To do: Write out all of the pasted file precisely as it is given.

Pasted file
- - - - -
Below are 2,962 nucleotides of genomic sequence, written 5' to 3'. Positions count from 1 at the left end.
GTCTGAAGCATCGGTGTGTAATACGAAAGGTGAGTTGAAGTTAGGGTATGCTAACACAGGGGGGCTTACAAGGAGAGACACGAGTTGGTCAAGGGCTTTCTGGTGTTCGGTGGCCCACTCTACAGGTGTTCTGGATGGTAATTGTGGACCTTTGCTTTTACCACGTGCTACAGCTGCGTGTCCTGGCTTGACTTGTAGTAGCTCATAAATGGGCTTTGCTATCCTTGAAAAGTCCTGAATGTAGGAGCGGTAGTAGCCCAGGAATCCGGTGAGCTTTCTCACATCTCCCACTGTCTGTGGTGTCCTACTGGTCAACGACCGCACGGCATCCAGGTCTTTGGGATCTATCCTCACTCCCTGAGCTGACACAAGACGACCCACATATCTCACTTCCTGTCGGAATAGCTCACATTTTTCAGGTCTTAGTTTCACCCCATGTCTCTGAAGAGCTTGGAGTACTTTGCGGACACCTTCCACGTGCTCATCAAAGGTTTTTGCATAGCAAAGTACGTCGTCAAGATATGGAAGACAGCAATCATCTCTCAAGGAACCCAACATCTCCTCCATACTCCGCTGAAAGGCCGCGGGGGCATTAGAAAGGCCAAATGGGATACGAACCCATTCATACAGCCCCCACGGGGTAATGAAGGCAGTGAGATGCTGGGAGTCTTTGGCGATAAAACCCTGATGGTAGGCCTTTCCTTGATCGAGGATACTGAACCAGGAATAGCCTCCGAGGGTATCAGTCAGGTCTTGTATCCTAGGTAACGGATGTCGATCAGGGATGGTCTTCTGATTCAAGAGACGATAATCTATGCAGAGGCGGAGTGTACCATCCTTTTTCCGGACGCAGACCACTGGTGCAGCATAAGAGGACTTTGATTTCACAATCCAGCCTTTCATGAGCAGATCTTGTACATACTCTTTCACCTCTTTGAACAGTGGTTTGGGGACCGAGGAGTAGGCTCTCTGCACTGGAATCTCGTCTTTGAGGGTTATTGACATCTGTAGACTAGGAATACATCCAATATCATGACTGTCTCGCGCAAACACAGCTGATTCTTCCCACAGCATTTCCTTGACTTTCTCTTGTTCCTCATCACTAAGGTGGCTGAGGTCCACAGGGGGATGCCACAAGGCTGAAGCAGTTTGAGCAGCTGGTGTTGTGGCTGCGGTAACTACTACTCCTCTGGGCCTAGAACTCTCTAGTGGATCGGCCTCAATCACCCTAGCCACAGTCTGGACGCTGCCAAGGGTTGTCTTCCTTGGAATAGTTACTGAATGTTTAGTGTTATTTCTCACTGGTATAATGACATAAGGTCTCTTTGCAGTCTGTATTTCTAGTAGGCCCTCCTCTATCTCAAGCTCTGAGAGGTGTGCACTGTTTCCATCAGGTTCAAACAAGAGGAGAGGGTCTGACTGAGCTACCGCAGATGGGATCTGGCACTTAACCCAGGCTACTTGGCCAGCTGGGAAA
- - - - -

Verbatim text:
Below are 2,962 nucleotides of genomic sequence, written 5' to 3'. Positions count from 1 at the left end.
GTCTGAAGCATCGGTGTGTAATACGAAAGGTGAGTTGAAGTTAGGGTATGCTAACACAGGGGGGCTTACAAGGAGAGACACGAGTTGGTCAAGGGCTTTCTGGTGTTCGGTGGCCCACTCTACAGGTGTTCTGGATGGTAATTGTGGACCTTTGCTTTTACCACGTGCTACAGCTGCGTGTCCTGGCTTGACTTGTAGTAGCTCATAAATGGGCTTTGCTATCCTTGAAAAGTCCTGAATGTAGGAGCGGTAGTAGCCCAGGAATCCGGTGAGCTTTCTCACATCTCCCACTGTCTGTGGTGTCCTACTGGTCAACGACCGCACGGCATCCAGGTCTTTGGGATCTATCCTCACTCCCTGAGCTGACACAAGACGACCCACATATCTCACTTCCTGTCGGAATAGCTCACATTTTTCAGGTCTTAGTTTCACCCCATGTCTCTGAAGAGCTTGGAGTACTTTGCGGACACCTTCCACGTGCTCATCAAAGGTTTTTGCATAGCAAAGTACGTCGTCAAGATATGGAAGACAGCAATCATCTCTCAAGGAACCCAACATCTCCTCCATACTCCGCTGAAAGGCCGCGGGGGCATTAGAAAGGCCAAATGGGATACGAACCCATTCATACAGCCCCCACGGGGTAATGAAGGCAGTGAGATGCTGGGAGTCTTTGGCGATAAAACCCTGATGGTAGGCCTTTCCTTGATCGAGGATACTGAACCAGGAATAGCCTCCGAGGGTATCAGTCAGGTCTTGTATCCTAGGTAACGGATGTCGATCAGGGATGGTCTTCTGATTCAAGAGACGATAATCTATGCAGAGGCGGAGTGTACCATCCTTTTTCCGGACGCAGACCACTGGTGCAGCATAAGAGGACTTTGATTTCACAATCCAGCCTTTCATGAGCAGATCTTGTACATACTCTTTCACCTCTTTGAACAGTGGTTTGGGGACCGAGGAGTAGGCTCTCTGCACTGGAATCTCGTCTTTGAGGGTTATTGACATCTGTAGACTAGGAATACATCCAATATCATGACTGTCTCGCGCAAACACAGCTGATTCTTCCCACAGCATTTCCTTGACTTTCTCTTGTTCCTCATCACTAAGGTGGCTGAGGTCCACAGGGGGATGCCACAAGGCTGAAGCAGTTTGAGCAGCTGGTGTTGTGGCTGCGGTAACTACTACTCCTCTGGGCCTAGAACTCTCTAGTGGATCGGCCTCAATCACCCTAGCCACAGTCTGGACGCTGCCAAGGGTTGTCTTCCTTGGAATAGTTACTGAATGTTTAGTGTTATTTCTCACTGGTATAATGACATAAGGTCTCTTTGCAGTCTGTATTTCTAGTAGGCCCTCCTCTATCTCAAGCTCTGAGAGGTGTGCACTGTTTCCATCAGGTTCAAACAAGAGGAGAGGGTCTGACTGAGCTACCGCAGATGGGATCTGGCACTTAACCCAGGCTACTTGGCCAGCTGGGAAA